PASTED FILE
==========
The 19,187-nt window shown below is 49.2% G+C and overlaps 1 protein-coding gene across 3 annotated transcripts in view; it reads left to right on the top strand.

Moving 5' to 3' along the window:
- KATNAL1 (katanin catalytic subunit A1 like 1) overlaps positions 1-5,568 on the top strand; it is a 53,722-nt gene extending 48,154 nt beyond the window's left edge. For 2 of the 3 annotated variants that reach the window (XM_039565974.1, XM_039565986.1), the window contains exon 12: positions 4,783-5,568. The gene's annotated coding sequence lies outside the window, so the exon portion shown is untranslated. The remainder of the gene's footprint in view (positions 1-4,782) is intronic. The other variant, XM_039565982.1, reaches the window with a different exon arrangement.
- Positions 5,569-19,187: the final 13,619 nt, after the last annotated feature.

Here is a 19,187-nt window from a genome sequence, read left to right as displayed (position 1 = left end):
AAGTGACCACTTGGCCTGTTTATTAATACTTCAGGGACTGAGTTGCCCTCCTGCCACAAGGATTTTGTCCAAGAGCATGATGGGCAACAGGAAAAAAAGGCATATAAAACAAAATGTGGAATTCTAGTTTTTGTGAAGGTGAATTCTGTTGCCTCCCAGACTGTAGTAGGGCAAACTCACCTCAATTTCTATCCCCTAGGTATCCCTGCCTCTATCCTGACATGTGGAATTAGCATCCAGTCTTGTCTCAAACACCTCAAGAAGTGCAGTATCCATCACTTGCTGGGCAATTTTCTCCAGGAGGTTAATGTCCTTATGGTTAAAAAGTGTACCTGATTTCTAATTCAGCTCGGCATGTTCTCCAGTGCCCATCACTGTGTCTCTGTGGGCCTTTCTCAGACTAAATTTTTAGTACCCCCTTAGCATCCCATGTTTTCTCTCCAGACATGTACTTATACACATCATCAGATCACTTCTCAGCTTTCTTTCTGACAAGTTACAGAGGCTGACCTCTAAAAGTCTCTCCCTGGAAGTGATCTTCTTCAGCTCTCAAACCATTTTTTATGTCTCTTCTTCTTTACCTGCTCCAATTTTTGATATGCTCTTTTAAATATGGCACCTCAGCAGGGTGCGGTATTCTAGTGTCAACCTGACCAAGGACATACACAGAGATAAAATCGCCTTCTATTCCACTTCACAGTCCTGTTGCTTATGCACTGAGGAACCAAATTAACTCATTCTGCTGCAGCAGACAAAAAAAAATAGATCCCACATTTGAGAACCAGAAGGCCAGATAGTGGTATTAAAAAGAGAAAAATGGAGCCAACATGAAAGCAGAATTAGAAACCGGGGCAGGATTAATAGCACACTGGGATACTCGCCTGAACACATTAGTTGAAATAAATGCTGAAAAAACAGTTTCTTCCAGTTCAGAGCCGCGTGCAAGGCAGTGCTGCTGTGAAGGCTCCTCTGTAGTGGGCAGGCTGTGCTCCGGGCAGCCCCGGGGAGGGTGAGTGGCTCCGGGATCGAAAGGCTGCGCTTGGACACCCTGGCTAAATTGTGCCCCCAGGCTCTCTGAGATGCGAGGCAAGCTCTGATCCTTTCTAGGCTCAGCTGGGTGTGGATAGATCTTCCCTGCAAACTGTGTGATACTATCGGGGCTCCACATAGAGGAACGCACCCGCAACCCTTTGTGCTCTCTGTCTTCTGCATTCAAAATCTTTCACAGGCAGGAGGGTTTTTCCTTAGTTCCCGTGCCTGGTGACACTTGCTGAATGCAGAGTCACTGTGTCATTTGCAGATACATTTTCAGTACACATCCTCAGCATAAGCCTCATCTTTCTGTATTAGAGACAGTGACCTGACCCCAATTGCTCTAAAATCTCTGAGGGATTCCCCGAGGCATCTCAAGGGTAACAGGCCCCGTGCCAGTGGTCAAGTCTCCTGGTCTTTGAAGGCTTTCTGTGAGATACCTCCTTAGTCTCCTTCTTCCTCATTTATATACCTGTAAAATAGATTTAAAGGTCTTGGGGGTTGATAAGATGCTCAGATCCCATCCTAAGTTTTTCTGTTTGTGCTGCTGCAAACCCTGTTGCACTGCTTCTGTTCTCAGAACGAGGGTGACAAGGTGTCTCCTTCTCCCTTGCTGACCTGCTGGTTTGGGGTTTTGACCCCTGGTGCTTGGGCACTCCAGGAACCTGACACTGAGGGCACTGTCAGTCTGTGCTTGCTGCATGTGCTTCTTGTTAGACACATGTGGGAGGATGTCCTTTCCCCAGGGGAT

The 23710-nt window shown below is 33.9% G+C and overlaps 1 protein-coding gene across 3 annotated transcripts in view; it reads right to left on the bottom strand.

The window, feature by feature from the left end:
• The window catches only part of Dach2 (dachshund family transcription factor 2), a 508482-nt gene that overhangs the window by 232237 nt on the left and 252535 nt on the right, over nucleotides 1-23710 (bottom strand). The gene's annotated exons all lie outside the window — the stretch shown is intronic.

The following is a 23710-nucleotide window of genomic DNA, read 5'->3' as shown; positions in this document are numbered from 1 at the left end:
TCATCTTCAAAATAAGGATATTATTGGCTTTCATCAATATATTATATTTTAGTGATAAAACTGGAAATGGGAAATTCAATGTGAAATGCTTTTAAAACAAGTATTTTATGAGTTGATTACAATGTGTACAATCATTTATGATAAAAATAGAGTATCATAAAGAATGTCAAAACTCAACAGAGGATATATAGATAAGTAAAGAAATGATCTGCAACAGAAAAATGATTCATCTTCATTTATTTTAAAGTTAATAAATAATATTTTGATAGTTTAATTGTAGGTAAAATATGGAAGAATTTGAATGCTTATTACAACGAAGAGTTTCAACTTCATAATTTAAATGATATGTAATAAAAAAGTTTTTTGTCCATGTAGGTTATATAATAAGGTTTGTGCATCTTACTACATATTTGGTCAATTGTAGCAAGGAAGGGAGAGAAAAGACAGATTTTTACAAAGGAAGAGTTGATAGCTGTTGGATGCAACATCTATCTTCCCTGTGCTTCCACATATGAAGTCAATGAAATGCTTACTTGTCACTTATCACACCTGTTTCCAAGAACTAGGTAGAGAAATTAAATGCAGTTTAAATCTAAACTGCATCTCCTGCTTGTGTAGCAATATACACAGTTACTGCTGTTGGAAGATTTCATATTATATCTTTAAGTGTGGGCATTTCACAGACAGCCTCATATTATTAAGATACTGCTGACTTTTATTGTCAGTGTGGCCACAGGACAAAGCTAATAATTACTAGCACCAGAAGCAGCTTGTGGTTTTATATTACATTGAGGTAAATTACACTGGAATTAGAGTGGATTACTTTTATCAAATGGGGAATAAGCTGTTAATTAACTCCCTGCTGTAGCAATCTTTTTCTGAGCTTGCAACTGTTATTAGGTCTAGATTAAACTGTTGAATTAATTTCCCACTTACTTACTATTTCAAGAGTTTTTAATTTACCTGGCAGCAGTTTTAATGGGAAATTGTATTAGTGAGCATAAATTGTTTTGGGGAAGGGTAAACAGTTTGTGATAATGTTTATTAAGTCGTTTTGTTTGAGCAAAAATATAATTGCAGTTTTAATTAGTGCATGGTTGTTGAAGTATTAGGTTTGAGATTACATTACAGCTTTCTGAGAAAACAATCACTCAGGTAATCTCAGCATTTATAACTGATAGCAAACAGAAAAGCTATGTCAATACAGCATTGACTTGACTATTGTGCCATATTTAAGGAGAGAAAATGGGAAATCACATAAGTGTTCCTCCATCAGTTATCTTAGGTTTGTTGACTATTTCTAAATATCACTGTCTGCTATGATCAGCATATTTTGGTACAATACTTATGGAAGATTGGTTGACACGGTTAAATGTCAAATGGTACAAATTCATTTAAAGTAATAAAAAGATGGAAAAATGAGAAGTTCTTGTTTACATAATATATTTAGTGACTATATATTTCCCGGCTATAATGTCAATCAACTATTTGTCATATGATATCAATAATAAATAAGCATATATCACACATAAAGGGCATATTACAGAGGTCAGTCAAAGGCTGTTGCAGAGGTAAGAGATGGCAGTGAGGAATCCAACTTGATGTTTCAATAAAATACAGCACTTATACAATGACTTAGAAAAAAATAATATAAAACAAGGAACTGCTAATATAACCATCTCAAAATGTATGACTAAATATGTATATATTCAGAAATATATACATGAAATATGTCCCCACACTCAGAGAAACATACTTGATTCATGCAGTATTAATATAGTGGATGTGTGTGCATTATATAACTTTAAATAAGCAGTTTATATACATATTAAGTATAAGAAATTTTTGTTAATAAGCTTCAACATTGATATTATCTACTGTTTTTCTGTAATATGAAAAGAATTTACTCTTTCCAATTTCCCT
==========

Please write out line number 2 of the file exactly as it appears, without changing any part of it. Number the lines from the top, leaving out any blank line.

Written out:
Moving 5' to 3' along the window: